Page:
The headline from the 2018 Medicare Trustees Report was that the program’s Hospital Insurance trust fund will run out of money in 2026, three years earlier than was estimated last year. That headline suggests that Medicare is facing increasing financial troubles. In fact, the outlook for program costs is considerably more favorable than it was a decade ago, and that picture persists even under an alternative scenario in the Trustees Report that assumes that Congress phases out some of the cost controls in recent legislation.
That’s according to a new Issue in Brief published by the Center for Retirement Research at Boston College that examined America’s largest health insurance program, which provides coverage for individuals 65 and over and most disabled citizens.
“That said, Medicare does face significant financing challenges,” commented the Brief’s authors. “It operates in a country with extraordinarily high health care costs; its out-of-pocket expenses take a large and growing share of Social Security benefits; and it has some serious gaps in protection.”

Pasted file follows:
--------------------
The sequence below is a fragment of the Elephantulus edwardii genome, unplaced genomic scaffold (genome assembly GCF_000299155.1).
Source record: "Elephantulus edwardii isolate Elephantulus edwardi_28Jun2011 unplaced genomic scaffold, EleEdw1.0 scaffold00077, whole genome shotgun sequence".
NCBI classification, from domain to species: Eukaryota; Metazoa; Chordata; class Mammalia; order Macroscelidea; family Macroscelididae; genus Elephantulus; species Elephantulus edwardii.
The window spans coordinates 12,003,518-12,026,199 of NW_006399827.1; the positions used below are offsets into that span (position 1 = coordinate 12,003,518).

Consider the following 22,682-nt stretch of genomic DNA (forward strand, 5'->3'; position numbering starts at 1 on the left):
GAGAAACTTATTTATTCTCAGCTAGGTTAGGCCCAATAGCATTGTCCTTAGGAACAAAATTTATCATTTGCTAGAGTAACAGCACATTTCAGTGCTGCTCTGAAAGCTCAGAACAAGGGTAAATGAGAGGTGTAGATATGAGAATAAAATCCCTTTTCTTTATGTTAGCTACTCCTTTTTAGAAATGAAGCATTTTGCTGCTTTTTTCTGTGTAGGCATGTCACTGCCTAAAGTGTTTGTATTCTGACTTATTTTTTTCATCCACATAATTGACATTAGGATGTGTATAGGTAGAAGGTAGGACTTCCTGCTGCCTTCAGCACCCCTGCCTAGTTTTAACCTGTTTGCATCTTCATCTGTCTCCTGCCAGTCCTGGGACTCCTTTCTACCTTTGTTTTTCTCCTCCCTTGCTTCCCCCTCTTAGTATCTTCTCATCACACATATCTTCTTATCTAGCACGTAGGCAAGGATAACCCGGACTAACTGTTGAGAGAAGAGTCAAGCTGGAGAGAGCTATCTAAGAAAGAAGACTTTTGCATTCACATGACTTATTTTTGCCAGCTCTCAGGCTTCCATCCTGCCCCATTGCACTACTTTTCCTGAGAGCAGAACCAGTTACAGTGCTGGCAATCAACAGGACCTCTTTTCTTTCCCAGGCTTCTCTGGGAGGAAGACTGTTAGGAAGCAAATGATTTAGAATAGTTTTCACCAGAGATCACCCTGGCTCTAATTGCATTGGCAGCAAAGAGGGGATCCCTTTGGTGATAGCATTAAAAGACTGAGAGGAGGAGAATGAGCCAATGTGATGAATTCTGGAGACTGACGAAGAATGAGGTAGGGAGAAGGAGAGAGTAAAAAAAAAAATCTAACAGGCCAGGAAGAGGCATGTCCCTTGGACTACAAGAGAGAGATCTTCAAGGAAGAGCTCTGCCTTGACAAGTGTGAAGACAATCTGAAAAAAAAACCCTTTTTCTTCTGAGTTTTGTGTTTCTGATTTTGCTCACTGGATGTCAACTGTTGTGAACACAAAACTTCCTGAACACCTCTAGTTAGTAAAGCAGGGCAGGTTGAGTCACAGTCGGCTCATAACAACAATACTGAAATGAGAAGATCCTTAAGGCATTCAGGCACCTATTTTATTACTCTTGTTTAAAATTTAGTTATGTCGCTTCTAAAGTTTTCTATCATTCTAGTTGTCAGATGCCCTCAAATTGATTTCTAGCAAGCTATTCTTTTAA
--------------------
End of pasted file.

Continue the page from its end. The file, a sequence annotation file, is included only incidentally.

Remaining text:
U.S. health care costs as a percentage of gross domestic product (GDP) are the highest in the developed world driven by high salaries for doctors, high drug prices, high administrative costs, and greater usage of certain procedures. These broader market pressures make Medicare an expensive program.
“It also means that the only real way to control Medicare costs is to get national health care spending under control,” said the Brief’s authors.